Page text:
The nominee to lead Mississippi’s troubled prison system, Burl Cain, spent 21 years as warden of Louisiana’s Angola penitentiary, resigning in early 2016 amid ethics questions about how public money was spent during his tenure. Advocates for inmates’ rights have also condemned his work.
“Burl Cain left a legacy of corruption, cruelty and callous disregard for the human lives in his custody,” the executive director of the American Civil Liberties Union of Louisiana, Alanah Odoms Hebert, said Thursday.
She issued the statement a day after Mississippi Gov. Tate Reeves announced he’s nominating Cain to become corrections commissioner in this state. Reeves said he has “zero reservations” about Cain’s work in Louisiana and that under Cain’s guidance, Angola “went from beatings to Bible study.”
“I have absolute, full confidence in Burl Cain’s ability to change the culture at the Mississippi Department of Corrections,” Reeves said.
For years, Mississippi prisons have operated with tight budgets and have struggled to hire enough guards because of low pay, long hours and dangerous conditions. Outbursts of violence in late December and early January left several inmates dead or injured. Lawsuits filed on behalf of prisoners say living conditions are unsanitary. And the U.S. Justice Department announced in February that it is investigating the Mississippi prison system.
Reeves became governor in mid-January, about two weeks after the previous corrections commissioner, Pelicia Hall, resigned. Reeves soon appointed a committee to search for a new commissioner. He recalled on Wednesday: “I asked them to find me the best possible person in America.”
Cain thanked Reeves and the search committee.
“I promise to do a great job, to help the Department of Corrections and to do the four components that’s essential to have a good prison — that’s good food, good praying, good playing and good medicine,” Cain said.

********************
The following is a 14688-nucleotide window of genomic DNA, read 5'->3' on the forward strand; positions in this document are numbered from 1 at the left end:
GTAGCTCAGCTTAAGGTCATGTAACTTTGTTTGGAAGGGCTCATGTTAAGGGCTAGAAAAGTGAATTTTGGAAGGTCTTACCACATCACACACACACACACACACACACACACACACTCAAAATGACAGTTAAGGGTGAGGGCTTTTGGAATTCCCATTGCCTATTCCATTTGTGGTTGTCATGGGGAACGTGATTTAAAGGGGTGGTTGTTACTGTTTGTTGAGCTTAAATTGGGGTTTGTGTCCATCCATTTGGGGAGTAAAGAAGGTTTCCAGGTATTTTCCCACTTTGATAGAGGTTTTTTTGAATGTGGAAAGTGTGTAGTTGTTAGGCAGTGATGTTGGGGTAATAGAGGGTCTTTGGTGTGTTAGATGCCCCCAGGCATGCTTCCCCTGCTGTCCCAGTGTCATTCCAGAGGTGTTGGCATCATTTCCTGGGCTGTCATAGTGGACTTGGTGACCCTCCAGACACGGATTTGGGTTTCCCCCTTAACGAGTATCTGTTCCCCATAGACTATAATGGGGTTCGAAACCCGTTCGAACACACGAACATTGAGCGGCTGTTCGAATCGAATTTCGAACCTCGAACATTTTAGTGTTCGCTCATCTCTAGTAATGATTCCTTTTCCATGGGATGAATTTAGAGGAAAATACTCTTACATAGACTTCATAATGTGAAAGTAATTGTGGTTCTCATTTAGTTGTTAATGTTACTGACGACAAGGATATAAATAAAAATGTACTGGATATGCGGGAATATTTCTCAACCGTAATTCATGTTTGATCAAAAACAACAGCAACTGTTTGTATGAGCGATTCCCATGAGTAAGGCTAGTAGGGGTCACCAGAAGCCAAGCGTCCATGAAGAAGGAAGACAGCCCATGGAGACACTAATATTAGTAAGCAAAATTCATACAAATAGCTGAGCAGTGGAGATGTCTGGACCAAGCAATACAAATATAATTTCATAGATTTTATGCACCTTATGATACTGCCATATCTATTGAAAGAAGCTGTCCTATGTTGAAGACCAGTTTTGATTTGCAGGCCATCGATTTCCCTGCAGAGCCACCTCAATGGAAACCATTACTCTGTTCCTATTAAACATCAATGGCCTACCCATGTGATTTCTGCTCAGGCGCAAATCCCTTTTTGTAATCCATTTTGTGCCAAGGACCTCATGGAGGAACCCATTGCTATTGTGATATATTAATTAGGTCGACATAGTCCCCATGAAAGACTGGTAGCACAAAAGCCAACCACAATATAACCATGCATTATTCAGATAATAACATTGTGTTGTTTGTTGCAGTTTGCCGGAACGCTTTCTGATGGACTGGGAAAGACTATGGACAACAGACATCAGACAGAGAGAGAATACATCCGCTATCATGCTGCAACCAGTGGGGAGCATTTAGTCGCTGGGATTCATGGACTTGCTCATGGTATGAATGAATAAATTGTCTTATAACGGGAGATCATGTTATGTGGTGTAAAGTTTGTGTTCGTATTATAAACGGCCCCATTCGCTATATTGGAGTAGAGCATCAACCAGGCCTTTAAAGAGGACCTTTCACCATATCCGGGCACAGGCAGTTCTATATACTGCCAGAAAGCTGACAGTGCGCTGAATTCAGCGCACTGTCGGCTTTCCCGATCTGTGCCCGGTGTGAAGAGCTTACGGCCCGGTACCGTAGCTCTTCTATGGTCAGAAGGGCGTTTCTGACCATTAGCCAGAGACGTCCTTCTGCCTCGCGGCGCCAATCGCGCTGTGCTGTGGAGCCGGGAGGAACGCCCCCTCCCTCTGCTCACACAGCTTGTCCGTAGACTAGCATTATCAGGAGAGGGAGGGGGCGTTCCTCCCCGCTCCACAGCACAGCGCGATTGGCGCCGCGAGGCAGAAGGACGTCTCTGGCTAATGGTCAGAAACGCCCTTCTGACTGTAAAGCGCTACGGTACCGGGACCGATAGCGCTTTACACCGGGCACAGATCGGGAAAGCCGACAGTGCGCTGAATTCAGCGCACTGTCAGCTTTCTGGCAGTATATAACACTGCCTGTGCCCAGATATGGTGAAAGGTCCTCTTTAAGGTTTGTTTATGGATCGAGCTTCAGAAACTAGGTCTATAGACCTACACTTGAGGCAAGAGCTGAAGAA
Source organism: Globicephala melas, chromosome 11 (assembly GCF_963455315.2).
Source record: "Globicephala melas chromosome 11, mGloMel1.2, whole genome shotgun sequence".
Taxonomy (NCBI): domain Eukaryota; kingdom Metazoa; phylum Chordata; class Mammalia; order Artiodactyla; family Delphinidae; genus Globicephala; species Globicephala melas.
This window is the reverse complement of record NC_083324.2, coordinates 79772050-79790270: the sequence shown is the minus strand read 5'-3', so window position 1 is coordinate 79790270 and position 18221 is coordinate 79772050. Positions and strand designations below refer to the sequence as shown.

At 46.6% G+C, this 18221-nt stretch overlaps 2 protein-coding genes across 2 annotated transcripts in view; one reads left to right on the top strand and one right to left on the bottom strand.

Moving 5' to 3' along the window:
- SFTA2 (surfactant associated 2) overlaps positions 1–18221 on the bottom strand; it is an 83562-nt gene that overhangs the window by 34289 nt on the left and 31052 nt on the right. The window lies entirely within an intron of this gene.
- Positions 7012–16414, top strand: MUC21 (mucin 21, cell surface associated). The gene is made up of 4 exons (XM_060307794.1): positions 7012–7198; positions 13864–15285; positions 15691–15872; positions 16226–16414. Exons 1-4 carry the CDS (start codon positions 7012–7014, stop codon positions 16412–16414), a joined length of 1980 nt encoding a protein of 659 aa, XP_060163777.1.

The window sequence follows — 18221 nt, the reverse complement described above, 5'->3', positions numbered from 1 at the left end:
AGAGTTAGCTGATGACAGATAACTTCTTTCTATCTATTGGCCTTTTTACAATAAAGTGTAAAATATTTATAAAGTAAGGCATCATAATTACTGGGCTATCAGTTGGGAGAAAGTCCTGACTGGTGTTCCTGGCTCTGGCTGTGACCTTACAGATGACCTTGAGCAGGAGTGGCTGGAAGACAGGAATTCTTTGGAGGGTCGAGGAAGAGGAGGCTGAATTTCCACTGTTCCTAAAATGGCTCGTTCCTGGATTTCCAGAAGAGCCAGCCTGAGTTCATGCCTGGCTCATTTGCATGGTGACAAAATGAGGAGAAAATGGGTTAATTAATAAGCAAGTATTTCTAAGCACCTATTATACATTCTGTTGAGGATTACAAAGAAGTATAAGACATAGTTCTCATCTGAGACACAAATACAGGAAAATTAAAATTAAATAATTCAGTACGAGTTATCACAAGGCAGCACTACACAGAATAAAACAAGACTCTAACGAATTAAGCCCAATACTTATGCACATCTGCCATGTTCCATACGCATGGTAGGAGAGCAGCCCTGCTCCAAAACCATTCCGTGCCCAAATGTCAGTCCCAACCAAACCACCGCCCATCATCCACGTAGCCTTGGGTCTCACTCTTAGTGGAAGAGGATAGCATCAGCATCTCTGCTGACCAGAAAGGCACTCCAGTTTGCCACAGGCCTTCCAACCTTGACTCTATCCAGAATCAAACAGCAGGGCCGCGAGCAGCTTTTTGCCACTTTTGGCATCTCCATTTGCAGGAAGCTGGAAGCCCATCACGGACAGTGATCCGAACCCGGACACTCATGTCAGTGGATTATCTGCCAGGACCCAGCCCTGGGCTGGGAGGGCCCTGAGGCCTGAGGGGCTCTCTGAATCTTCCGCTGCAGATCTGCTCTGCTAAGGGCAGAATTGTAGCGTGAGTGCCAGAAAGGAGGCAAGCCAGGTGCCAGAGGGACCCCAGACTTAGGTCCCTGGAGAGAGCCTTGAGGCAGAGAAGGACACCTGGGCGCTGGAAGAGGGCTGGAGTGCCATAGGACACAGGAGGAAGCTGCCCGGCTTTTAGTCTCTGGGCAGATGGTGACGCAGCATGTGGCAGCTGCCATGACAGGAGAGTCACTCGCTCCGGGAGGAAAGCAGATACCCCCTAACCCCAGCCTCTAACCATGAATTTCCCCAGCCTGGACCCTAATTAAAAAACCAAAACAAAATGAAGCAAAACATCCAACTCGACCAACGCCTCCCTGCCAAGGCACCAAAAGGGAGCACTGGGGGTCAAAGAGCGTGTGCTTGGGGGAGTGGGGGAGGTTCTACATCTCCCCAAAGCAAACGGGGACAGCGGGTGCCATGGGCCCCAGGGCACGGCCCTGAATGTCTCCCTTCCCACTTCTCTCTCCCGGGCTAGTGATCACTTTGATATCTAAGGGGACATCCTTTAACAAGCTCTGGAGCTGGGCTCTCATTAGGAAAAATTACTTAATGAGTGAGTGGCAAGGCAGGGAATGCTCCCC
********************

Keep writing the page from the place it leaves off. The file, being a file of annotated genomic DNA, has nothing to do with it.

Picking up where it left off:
In the next few weeks, Cain will face a confirmation hearing in the state Senate Corrections Committee. Chairman Juan Barnett, a Democrat from Heidelberg, told The Associated Press on Friday that he will review Cain’s record and would like to have a private conversation with him in addition to at least one hearing that will be open to the public.
Barnett said he thinks Reeves and the search committee would not have chosen Cain if they thought the former warden would “damage” or embarrass Mississippi.
“I think the whole of America, we’re going to have to start trusting in somebody,” Barnett said.
A 2017 Louisiana Legislative Auditor’s Office report said nearly $28,000 in public money was used for the unauthorized purchase of appliances and household furnishings for Cain’s home on prison grounds at Angola. It also said Cain’s relatives stayed overnight in state-owned homes at the prison nearly 200 times.
Cain resigned a year before the audit was issued, after the Baton Rouge newspaper, The Advocate, reported that he had sold interest in tracts of land to two developers who were friends or family of two murder convicts at Angola.
Cain said in Mississippi last week that allegations against him in Louisiana were “unfounded” and that “there were no crimes committed.”
Mississippi has one of the highest incarceration rates in the nation. The director of the MacArthur Justice Center at the University of Mississippi, Cliff Johnson, said Friday that crowded prisons and long sentences are “a recipe for chaos and violence.”
Johnson is not taking a public position on whether lawmakers should confirm Cain, but said he wants legislators to change some sentencing laws and to expand eligibility for parole.
“If the Legislature doesn’t give the new commissioner the tools, then it doesn’t much matter who we hire,” Johnson said.
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